Because the thymus is a composite organ, it has an epithelial framework from which these tumours arise, and thymomas are epithelial tumours but they have a spectrum of morphology; they have wide ranging appearance down the microscope, and the controversy comes from how you are going to code these various morphologies. You can take two views. You can say I am just going to lump the big groups together, I am going to ignore the morphology and I am going to look at the outcome for these groups. That is one way, which is not the WHO way; the WHO way actually says we are going to look at these tumours in detail, in morphological detail, we are going to try to label them as good as possible so we have a morphological classification, and then we will see how these groups perform. Now the first classification scheme is a more modern one, set forth in 1999 by two esteemed American colleagues, Dr Suster and Dr Moran, and they essentially just have three groups of thymoma. They have thymoma, they have an atypical thymoma and they have thymic carcinoma. There is no discussion about thymic carcinoma. What essentially they do is they lump all thymomas into two groups. They say we have a group which always has a very good prognosis, and we have a group which has a slightly less good prognosis but still better than thymic carcinoma. This is perfectly fair from a patient approach; you want to define patient groups. But of course all the information that we then have on the histological type of the tumour, what the cells exactly look like, is discarded, it is not taken into consideration. The WHO does give us the opportunity to describe in detail the exact microscopical image of the thymoma, of the tumour, but of course because it has a larger number of categories will result in a worse performance by individual observers.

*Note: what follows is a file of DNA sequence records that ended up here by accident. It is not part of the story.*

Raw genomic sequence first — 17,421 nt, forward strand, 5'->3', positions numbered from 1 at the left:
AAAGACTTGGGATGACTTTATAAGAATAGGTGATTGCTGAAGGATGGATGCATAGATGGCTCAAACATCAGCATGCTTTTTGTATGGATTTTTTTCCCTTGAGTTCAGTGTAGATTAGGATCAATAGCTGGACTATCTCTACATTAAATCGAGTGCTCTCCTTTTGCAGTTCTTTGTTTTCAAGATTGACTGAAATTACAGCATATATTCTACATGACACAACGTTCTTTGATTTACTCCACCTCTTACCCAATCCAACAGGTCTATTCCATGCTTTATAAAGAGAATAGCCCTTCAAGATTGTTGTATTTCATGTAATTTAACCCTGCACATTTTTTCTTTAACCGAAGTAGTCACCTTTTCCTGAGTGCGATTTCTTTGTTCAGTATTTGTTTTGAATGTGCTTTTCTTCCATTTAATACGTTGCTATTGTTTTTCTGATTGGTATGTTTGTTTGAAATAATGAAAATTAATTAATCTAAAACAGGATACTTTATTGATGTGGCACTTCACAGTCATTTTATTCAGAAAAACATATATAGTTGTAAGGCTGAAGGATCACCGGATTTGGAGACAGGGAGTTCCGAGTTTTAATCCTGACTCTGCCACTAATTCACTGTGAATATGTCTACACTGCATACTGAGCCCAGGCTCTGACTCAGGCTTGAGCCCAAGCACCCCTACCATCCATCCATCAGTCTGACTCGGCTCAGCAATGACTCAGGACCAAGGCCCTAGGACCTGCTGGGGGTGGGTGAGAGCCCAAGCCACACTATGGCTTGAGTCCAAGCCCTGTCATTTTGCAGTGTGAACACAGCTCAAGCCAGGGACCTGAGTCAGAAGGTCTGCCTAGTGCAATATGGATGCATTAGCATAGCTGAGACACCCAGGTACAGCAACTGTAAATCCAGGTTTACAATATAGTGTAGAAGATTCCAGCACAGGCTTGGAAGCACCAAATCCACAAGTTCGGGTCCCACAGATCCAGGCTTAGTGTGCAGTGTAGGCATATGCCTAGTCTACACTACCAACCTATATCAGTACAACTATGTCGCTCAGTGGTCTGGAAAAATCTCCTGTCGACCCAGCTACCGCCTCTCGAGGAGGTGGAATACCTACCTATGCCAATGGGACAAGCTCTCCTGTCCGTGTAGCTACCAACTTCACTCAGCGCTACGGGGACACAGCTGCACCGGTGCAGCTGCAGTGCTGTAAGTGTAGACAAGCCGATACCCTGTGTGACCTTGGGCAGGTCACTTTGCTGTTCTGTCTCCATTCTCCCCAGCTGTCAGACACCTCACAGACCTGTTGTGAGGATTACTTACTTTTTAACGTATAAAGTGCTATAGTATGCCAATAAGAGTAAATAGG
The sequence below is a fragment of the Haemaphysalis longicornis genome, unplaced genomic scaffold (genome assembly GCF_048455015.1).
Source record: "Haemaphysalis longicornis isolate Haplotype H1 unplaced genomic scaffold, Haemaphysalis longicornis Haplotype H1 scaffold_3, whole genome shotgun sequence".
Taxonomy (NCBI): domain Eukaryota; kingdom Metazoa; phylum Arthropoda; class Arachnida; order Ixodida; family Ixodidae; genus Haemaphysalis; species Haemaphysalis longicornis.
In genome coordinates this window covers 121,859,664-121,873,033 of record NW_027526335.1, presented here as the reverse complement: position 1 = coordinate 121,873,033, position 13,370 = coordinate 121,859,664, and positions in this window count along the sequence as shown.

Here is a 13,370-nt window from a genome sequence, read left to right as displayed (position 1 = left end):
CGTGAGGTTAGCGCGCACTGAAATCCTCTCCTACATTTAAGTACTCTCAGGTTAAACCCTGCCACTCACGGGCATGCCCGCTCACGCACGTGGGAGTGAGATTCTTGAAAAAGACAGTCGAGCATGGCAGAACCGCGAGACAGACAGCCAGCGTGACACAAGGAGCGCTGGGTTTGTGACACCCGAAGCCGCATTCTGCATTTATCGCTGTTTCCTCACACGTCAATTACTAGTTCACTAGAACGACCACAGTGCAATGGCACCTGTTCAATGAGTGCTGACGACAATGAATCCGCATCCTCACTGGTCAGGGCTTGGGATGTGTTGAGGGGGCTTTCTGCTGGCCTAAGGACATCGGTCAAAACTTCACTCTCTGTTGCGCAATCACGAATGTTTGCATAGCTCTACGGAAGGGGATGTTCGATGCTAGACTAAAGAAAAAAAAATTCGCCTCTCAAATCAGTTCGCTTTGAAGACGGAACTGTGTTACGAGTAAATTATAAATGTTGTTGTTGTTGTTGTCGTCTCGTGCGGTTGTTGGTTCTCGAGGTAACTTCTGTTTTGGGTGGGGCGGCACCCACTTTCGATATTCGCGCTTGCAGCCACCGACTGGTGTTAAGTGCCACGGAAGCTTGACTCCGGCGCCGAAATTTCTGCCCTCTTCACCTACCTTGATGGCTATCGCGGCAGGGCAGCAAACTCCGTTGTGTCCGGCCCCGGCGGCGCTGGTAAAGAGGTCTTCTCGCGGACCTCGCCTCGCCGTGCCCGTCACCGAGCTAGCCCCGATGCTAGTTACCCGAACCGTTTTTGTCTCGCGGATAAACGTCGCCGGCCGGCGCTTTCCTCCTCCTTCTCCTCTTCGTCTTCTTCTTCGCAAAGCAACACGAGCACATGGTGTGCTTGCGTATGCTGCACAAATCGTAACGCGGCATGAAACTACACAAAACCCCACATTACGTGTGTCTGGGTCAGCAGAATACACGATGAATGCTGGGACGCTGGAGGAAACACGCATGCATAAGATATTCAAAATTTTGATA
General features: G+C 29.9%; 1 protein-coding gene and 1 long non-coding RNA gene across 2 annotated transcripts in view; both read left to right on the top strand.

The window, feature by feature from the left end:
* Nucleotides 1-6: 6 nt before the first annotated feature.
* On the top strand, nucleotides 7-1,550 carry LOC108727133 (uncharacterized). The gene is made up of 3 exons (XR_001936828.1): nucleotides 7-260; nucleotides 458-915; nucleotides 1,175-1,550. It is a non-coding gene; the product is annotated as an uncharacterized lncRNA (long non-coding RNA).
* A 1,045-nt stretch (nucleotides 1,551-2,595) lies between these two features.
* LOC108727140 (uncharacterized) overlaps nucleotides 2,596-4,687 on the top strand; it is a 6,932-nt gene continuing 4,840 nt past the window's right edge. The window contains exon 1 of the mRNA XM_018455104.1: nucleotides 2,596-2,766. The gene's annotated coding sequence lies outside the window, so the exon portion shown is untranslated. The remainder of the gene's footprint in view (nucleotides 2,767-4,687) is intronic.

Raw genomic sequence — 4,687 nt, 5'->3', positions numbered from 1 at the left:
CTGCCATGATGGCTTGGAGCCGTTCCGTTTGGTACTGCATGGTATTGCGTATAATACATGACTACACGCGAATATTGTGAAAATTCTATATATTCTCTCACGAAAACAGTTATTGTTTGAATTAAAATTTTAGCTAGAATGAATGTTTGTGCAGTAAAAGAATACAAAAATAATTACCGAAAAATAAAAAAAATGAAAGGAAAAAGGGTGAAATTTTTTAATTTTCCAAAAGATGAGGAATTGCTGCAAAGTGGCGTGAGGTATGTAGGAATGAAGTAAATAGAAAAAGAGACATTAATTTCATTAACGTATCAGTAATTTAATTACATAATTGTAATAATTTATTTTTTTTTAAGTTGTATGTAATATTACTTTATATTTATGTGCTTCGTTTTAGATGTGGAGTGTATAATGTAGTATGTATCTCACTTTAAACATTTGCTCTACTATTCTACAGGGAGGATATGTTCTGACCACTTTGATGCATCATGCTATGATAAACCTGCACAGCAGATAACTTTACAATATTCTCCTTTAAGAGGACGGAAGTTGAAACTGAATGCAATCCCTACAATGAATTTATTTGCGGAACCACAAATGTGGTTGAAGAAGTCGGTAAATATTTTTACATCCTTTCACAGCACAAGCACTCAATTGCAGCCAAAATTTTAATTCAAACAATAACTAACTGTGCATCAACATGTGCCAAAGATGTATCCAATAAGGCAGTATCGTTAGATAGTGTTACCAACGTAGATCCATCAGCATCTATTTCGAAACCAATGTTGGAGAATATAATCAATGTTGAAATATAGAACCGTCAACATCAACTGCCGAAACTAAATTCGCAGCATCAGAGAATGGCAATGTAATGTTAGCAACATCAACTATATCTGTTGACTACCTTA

What about this difference between thymic epithelial tumours and immature lymphocytes?

Yes, well essentially we are talking about the tumours of the thymic epithelium here, the tumours of the immature lymphocytes, the non-Hodgkin’s lymphoma, the acute lymphoblastic lymphoma; these are in the realm of the haematopathologist and the haematologist. There are also very rare the tumours which arise from the non-epithelial framework of the thymus, so the connective tissue; these are exceedingly rare and these are left out of consideration when we talk about thymoma.

So looking at thymic epithelial tumours and excluding the thymic carcinoma, what’s the main practical message that you would like cancer doctors and cancer clinicians to get out of your talk here in Lugano?